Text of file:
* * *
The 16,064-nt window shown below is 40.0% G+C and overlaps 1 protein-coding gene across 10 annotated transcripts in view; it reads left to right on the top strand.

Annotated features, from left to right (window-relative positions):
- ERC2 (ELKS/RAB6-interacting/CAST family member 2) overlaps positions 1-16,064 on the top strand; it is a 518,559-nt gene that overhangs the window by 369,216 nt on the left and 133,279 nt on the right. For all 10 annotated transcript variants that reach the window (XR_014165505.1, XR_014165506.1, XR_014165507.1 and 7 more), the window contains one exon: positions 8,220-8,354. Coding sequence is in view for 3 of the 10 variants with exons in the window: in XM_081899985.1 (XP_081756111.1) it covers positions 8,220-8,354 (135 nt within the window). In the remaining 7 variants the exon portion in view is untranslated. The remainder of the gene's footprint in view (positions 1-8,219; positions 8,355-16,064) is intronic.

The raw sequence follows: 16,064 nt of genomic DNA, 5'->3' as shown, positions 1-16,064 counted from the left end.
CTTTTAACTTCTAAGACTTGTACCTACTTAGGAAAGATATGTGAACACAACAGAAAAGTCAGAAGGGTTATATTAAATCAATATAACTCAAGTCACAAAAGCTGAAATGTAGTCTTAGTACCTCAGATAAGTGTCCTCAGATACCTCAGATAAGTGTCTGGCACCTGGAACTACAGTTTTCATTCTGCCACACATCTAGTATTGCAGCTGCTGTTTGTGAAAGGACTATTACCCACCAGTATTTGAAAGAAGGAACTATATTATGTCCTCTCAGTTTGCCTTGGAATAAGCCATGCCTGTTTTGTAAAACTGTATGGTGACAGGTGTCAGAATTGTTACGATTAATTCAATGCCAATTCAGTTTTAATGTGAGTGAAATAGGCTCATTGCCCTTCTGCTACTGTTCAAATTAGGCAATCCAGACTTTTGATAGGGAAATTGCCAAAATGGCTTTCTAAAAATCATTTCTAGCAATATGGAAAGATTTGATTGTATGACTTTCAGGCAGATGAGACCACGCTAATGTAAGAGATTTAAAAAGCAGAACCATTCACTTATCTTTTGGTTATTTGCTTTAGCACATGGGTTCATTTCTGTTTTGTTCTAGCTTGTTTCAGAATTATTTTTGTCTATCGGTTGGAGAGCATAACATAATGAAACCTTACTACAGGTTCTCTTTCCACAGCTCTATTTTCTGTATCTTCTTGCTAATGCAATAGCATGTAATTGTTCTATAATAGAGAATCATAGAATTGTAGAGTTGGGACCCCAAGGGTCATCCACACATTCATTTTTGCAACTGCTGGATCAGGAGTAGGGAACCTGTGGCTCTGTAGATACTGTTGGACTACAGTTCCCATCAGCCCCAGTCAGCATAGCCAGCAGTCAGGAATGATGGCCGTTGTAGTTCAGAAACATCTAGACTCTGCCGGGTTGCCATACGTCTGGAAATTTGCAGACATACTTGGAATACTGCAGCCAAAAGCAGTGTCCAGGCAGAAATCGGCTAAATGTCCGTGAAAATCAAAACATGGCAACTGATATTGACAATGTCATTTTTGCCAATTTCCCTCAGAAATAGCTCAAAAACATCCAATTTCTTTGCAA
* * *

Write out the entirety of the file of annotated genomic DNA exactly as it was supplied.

The 16,064-nt window shown below is 40.0% G+C and overlaps 1 protein-coding gene across 10 annotated transcripts in view; it reads left to right on the top strand.

Annotated features, from left to right (window-relative positions):
- ERC2 (ELKS/RAB6-interacting/CAST family member 2) overlaps positions 1-16,064 on the top strand; it is a 518,559-nt gene that overhangs the window by 369,216 nt on the left and 133,279 nt on the right. For all 10 annotated transcript variants that reach the window (XR_014165505.1, XR_014165506.1, XR_014165507.1 and 7 more), the window contains one exon: positions 8,220-8,354. Coding sequence is in view for 3 of the 10 variants with exons in the window: in XM_081899985.1 (XP_081756111.1) it covers positions 8,220-8,354 (135 nt within the window). In the remaining 7 variants the exon portion in view is untranslated. The remainder of the gene's footprint in view (positions 1-8,219; positions 8,355-16,064) is intronic.

The raw sequence follows: 16,064 nt of genomic DNA, 5'->3' as shown, positions 1-16,064 counted from the left end.
CTTTTAACTTCTAAGACTTGTACCTACTTAGGAAAGATATGTGAACACAACAGAAAAGTCAGAAGGGTTATATTAAATCAATATAACTCAAGTCACAAAAGCTGAAATGTAGTCTTAGTACCTCAGATAAGTGTCCTCAGATACCTCAGATAAGTGTCTGGCACCTGGAACTACAGTTTTCATTCTGCCACACATCTAGTATTGCAGCTGCTGTTTGTGAAAGGACTATTACCCACCAGTATTTGAAAGAAGGAACTATATTATGTCCTCTCAGTTTGCCTTGGAATAAGCCATGCCTGTTTTGTAAAACTGTATGGTGACAGGTGTCAGAATTGTTACGATTAATTCAATGCCAATTCAGTTTTAATGTGAGTGAAATAGGCTCATTGCCCTTCTGCTACTGTTCAAATTAGGCAATCCAGACTTTTGATAGGGAAATTGCCAAAATGGCTTTCTAAAAATCATTTCTAGCAATATGGAAAGATTTGATTGTATGACTTTCAGGCAGATGAGACCACGCTAATGTAAGAGATTTAAAAAGCAGAACCATTCACTTATCTTTTGGTTATTTGCTTTAGCACATGGGTTCATTTCTGTTTTGTTCTAGCTTGTTTCAGAATTATTTTTGTCTATCGGTTGGAGAGCATAACATAATGAAACCTTACTACAGGTTCTCTTTCCACAGCTCTATTTTCTGTATCTTCTTGCTAATGCAATAGCATGTAATTGTTCTATAATAGAGAATCATAGAATTGTAGAGTTGGGACCCCAAGGGTCATCCACACATTCATTTTTGCAACTGCTGGATCAGGAGTAGGGAACCTGTGGCTCTGTAGATACTGTTGGACTACAGTTCCCATCAGCCCCAGTCAGCATAGCCAGCAGTCAGGAATGATGGCCGTTGTAGTTCAGAAACATCTAGACTCTGCCGGGTTGCCATACGTCTGGAAATTTGCAGACATACTTGGAATACTGCAGCCAAAAGCAGTGTCCAGGCAGAAATCGGCTAAATGTCCGTGAAAATCAAAACATGGCAACTGATATTGACAATGTCATTTTTGCCAATTTCCCTCAGAAATAGCTCAAAAACATCCAATTTCTTTGCAA